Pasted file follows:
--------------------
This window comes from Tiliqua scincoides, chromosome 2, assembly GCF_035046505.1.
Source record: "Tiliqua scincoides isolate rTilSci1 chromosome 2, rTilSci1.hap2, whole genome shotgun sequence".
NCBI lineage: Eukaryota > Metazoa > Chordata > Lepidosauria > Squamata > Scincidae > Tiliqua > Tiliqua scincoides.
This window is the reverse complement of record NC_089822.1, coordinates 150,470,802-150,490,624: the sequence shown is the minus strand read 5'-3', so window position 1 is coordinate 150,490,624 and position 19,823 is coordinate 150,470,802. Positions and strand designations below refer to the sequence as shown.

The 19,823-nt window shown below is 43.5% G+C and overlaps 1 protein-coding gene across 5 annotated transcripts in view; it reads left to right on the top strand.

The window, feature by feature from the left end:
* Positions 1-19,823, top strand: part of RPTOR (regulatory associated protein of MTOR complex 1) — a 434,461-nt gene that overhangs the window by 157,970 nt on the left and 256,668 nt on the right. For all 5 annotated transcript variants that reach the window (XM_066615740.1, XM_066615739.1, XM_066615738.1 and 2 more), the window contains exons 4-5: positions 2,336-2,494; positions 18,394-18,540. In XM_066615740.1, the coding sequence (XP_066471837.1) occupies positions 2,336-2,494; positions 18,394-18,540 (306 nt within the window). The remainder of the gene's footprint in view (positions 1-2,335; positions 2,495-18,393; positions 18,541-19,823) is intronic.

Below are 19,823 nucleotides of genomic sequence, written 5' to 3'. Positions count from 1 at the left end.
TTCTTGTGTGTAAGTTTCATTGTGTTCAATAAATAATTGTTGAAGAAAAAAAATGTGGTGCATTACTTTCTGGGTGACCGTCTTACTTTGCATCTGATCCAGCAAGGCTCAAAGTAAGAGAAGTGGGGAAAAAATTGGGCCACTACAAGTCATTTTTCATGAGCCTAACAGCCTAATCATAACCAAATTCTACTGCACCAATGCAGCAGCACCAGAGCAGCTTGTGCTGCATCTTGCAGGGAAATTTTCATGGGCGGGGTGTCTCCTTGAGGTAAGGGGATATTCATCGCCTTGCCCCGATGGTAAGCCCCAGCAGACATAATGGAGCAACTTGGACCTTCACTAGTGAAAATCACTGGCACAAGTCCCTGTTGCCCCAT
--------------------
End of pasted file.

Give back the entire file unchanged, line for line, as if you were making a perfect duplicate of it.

This window comes from Tiliqua scincoides, chromosome 2, assembly GCF_035046505.1.
Source record: "Tiliqua scincoides isolate rTilSci1 chromosome 2, rTilSci1.hap2, whole genome shotgun sequence".
NCBI lineage: Eukaryota > Metazoa > Chordata > Lepidosauria > Squamata > Scincidae > Tiliqua > Tiliqua scincoides.
This window is the reverse complement of record NC_089822.1, coordinates 150,470,802-150,490,624: the sequence shown is the minus strand read 5'-3', so window position 1 is coordinate 150,490,624 and position 19,823 is coordinate 150,470,802. Positions and strand designations below refer to the sequence as shown.

The 19,823-nt window shown below is 43.5% G+C and overlaps 1 protein-coding gene across 5 annotated transcripts in view; it reads left to right on the top strand.

The window, feature by feature from the left end:
* Positions 1-19,823, top strand: part of RPTOR (regulatory associated protein of MTOR complex 1) — a 434,461-nt gene that overhangs the window by 157,970 nt on the left and 256,668 nt on the right. For all 5 annotated transcript variants that reach the window (XM_066615740.1, XM_066615739.1, XM_066615738.1 and 2 more), the window contains exons 4-5: positions 2,336-2,494; positions 18,394-18,540. In XM_066615740.1, the coding sequence (XP_066471837.1) occupies positions 2,336-2,494; positions 18,394-18,540 (306 nt within the window). The remainder of the gene's footprint in view (positions 1-2,335; positions 2,495-18,393; positions 18,541-19,823) is intronic.

Below are 19,823 nucleotides of genomic sequence, written 5' to 3'. Positions count from 1 at the left end.
TTCTTGTGTGTAAGTTTCATTGTGTTCAATAAATAATTGTTGAAGAAAAAAAATGTGGTGCATTACTTTCTGGGTGACCGTCTTACTTTGCATCTGATCCAGCAAGGCTCAAAGTAAGAGAAGTGGGGAAAAAATTGGGCCACTACAAGTCATTTTTCATGAGCCTAACAGCCTAATCATAACCAAATTCTACTGCACCAATGCAGCAGCACCAGAGCAGCTTGTGCTGCATCTTGCAGGGAAATTTTCATGGGCGGGGTGTCTCCTTGAGGTAAGGGGATATTCATCGCCTTGCCCCGATGGTAAGCCCCAGCAGACATAATGGAGCAACTTGGACCTTCACTAGTGAAAATCACTGGCACAAGTCCCTGTTGCCCCAT